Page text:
Disgrace is before ruin and pride of spirit before misfortune.
Young's Literal Translation
Before destruction is pride, And before stumbling -- a haughty spirit.
As can be seen in the above verses, the wording changes very little in most versions. Pride, arrogance, haughtiness—they lead to destruction and downfall.
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What Else Does the Bible Say about Pride?
There is a difference between the satisfaction we feel in a job well done, or how happy we feel when someone we know succeeds, and the pride that is warned against in the Bible. It is unfortunate that in the English language, all of these things are the same word, but have vastly different meanings.
The pride of the Bible refers to being consumed with oneself. Psalm 10:4 says that the wicked are so obsessed with themselves that they can’t even think about God: “In his pride the wicked man does not seek him; in all his thoughts there is no room for God.”
There are numerous verses about pride in the Bible. Here are a few:
James 4:6: “But he gives us more grace. That is why Scripture says: ‘God opposes the proud but shows favor to the humble.’”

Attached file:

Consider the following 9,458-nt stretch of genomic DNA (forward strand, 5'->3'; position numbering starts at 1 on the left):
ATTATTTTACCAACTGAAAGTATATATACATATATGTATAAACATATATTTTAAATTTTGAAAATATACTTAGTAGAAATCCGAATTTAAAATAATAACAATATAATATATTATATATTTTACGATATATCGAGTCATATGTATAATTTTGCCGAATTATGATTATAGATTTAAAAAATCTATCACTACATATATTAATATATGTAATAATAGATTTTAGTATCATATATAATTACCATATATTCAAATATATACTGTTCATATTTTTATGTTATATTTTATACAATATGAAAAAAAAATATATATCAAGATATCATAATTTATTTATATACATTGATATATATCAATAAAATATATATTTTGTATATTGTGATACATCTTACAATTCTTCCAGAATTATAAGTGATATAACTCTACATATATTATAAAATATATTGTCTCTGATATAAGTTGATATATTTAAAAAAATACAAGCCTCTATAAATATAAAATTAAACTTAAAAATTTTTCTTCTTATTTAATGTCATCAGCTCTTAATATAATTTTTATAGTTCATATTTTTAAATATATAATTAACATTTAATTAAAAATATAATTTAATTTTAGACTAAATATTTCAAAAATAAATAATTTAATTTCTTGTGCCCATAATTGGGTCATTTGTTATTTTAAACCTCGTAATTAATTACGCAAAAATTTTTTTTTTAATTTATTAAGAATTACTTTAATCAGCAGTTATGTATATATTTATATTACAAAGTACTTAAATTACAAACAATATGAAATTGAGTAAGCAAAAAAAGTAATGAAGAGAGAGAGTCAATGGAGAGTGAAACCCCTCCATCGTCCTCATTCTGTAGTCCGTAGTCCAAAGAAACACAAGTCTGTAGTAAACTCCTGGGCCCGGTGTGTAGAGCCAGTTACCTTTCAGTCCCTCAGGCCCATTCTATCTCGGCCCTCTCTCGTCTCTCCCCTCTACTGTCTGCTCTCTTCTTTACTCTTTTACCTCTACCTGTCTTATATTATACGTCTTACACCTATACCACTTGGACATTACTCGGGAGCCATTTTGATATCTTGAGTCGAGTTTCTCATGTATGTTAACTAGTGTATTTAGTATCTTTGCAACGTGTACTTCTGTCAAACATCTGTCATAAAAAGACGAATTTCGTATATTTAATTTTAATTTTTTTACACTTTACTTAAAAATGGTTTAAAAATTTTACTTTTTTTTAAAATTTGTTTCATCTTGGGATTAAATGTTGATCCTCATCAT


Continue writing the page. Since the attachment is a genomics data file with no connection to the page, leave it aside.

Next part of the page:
James 4:10: “Humble yourselves before the Lord, and he will lift you up.”
Philippians 2:3: “Do nothing out of selfish ambition or vain conceit. Rather, in humility value others above yourselves.”
Pride is dangerous. According to tradition drawing upon Isaiah 14:12-15 and Ezekiel 28:12-15, Satan’s sin was pride, trying to set himself up above God. It could be argued that all sins ultimately stem from the sin of pride, putting our own desires above God’s will.
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Why Is the Author Warning Us against Pride?
Proverbs 13:10 says, “Where there is strife, there is pride, but wisdom is found in those who take advice.” When one is prideful, one is not willing to listen to others. This not only prevents learning, but also leads to rash decisions and strife.
Most importantly, pride separates us from God. God knows best, and when we are prideful, we put our own understanding above His (Proverbs 3:5-6). This will only lead to problems, or, as Proverbs 16:18 says, “destruction.”